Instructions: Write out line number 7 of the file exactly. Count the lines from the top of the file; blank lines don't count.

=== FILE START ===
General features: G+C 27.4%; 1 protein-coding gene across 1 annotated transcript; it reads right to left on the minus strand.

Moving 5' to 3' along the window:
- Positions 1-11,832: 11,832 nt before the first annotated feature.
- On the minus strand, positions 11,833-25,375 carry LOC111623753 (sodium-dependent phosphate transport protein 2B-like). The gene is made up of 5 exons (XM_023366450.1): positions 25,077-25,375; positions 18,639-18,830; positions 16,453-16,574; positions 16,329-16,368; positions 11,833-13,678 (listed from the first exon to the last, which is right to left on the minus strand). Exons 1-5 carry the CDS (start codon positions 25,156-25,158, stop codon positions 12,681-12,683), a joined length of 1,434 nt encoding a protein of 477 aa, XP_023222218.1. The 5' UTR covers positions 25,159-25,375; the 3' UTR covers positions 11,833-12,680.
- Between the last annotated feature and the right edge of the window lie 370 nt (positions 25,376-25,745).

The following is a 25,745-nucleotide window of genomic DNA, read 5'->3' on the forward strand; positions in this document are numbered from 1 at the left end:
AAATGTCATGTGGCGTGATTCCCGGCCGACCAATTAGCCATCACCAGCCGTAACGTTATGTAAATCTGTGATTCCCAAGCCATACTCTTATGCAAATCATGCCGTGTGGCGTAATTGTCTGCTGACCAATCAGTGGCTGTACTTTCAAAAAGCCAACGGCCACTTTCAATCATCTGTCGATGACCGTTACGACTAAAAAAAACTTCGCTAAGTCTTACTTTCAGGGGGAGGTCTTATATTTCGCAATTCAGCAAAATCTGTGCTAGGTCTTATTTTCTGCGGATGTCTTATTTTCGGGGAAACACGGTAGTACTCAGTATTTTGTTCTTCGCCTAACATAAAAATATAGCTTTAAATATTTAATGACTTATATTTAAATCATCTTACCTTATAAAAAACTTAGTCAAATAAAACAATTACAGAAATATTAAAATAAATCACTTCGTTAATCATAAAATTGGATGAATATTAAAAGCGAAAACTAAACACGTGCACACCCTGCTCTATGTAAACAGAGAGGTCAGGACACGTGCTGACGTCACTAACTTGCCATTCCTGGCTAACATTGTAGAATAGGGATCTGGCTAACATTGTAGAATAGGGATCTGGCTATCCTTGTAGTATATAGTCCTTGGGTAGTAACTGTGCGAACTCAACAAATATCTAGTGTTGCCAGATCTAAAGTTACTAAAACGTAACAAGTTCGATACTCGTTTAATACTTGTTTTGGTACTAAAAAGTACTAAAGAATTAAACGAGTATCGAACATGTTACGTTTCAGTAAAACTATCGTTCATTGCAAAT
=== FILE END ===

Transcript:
AAATGTCATGTGGCGTGATTCCCGGCCGACCAATTAGCCATCACCAGCCGTAACGTTATGTAAATCTGTGATTCCCAAGCCATACTCTTATGCAAATCATGCCGTGTGGCGTAATTGTCTGCTGACCAATCAGTGGCTGTACTTTCAAAAAGCCAACGGCCACTTTCAATCATCTGTCGATGACCGTTACGACTAAAAAAAACTTCGCTAAGTCTTACTTTCAGGGGGAGGTCTTATATTTCGCAATTCAGCAAAATCTGTGCTAGGTCTTATTTTCTGCGGATGTCTTATTTTCGGGGAAACACGGTAGTACTCAGTATTTTGTTCTTCGCCTAACATAAAAATATAGCTTTAAATATTTAATGACTTATATTTAAATCATCTTACCTTATAAAAAACTTAGTCAAATAAAACAATTACAGAAATATTAAAATAAATCACTTCGTTAATCATAAAATTGGATGAATATTAAAAGCGAAAACTAAACACGTGCACACCCTGCTCTATGTAAACAGAGAGGTCAGGACACGTGCTGACGTCACTAACTTGCCATTCCTGGCTAACATTGTAGAATAGGGATCTGGCTAACATTGTAGAATAGGGATCTGGCTATCCTTGTAGTATATAGTCCTTGGGTAGTAACTGTGCGAACTCAACAAATATCTAGTGTTGCCAGATCTAAAGTTACTAAAACGTAACAAGTTCGATACTCGTTTAATACTTGTTTTGGTACTAAAAAGTACTAAAGAATTAAACGAGTATCGAACATGTTACGTTTCAGTAAAACTATCGTTCATTGCAAAT